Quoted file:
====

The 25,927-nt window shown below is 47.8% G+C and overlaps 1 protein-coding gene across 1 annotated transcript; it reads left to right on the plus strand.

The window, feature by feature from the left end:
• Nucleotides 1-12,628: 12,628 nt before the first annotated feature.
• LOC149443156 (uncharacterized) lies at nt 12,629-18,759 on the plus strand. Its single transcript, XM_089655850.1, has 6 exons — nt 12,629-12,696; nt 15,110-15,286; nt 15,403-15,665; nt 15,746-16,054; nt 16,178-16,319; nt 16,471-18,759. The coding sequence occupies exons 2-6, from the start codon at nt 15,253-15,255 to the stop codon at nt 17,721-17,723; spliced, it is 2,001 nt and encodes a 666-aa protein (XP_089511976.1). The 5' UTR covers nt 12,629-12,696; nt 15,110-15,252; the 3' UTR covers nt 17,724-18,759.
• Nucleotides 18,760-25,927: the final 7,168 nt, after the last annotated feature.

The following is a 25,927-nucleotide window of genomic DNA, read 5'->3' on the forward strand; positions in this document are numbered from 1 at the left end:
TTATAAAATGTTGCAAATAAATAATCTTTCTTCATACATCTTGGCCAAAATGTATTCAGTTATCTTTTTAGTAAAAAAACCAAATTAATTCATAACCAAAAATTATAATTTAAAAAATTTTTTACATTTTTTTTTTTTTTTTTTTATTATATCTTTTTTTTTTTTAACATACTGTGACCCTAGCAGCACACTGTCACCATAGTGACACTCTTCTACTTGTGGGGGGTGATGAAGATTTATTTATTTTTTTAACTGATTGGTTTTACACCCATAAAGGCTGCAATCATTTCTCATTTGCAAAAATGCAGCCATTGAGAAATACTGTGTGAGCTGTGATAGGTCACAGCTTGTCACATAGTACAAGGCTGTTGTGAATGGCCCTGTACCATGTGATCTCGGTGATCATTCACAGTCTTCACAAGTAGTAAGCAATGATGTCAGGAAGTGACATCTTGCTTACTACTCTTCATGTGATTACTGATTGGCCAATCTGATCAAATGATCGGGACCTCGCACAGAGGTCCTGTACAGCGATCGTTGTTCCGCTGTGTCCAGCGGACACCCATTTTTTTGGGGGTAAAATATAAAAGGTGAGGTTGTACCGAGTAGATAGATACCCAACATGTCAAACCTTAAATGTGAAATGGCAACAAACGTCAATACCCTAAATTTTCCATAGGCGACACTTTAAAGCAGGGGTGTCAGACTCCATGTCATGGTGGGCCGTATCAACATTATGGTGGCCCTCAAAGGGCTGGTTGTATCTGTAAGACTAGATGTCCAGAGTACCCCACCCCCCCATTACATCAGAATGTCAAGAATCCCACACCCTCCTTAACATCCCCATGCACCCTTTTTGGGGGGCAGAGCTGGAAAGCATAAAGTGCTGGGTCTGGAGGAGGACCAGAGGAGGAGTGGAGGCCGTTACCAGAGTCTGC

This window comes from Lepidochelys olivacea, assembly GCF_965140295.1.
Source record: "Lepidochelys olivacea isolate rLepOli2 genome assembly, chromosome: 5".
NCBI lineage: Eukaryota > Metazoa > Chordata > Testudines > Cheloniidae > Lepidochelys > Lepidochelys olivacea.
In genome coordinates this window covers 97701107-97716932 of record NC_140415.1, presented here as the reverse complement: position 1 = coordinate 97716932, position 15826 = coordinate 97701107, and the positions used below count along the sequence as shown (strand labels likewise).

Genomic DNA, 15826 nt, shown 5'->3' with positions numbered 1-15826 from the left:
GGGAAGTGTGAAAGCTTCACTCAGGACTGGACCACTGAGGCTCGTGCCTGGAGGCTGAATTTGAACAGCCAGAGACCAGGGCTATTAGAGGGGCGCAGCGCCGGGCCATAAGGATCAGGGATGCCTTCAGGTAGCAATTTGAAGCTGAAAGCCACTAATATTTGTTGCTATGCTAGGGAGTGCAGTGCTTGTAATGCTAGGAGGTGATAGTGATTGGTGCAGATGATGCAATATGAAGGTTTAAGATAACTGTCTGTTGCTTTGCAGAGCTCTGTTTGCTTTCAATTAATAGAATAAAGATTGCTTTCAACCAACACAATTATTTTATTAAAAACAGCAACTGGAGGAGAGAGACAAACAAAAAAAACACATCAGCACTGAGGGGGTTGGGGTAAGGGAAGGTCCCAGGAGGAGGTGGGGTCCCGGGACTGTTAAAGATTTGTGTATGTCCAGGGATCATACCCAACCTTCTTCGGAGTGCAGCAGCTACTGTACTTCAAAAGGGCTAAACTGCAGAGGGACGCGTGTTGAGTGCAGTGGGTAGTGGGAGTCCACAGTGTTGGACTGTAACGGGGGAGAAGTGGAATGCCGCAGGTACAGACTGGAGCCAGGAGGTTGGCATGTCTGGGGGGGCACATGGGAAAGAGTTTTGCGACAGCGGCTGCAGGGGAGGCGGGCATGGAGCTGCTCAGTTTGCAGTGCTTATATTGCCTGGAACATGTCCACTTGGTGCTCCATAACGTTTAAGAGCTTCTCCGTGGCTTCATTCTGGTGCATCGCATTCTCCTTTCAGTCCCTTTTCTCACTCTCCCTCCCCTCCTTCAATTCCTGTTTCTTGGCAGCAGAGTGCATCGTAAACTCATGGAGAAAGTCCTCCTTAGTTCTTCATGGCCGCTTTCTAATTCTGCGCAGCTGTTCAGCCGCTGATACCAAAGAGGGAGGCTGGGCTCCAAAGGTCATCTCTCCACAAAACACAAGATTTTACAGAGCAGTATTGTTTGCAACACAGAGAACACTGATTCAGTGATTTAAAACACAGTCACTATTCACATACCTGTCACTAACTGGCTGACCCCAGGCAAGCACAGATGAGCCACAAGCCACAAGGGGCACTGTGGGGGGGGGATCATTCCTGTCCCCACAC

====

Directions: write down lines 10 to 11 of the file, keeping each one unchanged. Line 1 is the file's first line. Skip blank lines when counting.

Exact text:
NCBI lineage: Eukaryota > Metazoa > Chordata > Testudines > Cheloniidae > Lepidochelys > Lepidochelys olivacea.
In genome coordinates this window covers 97701107-97716932 of record NC_140415.1, presented here as the reverse complement: position 1 = coordinate 97716932, position 15826 = coordinate 97701107, and the positions used below count along the sequence as shown (strand labels likewise).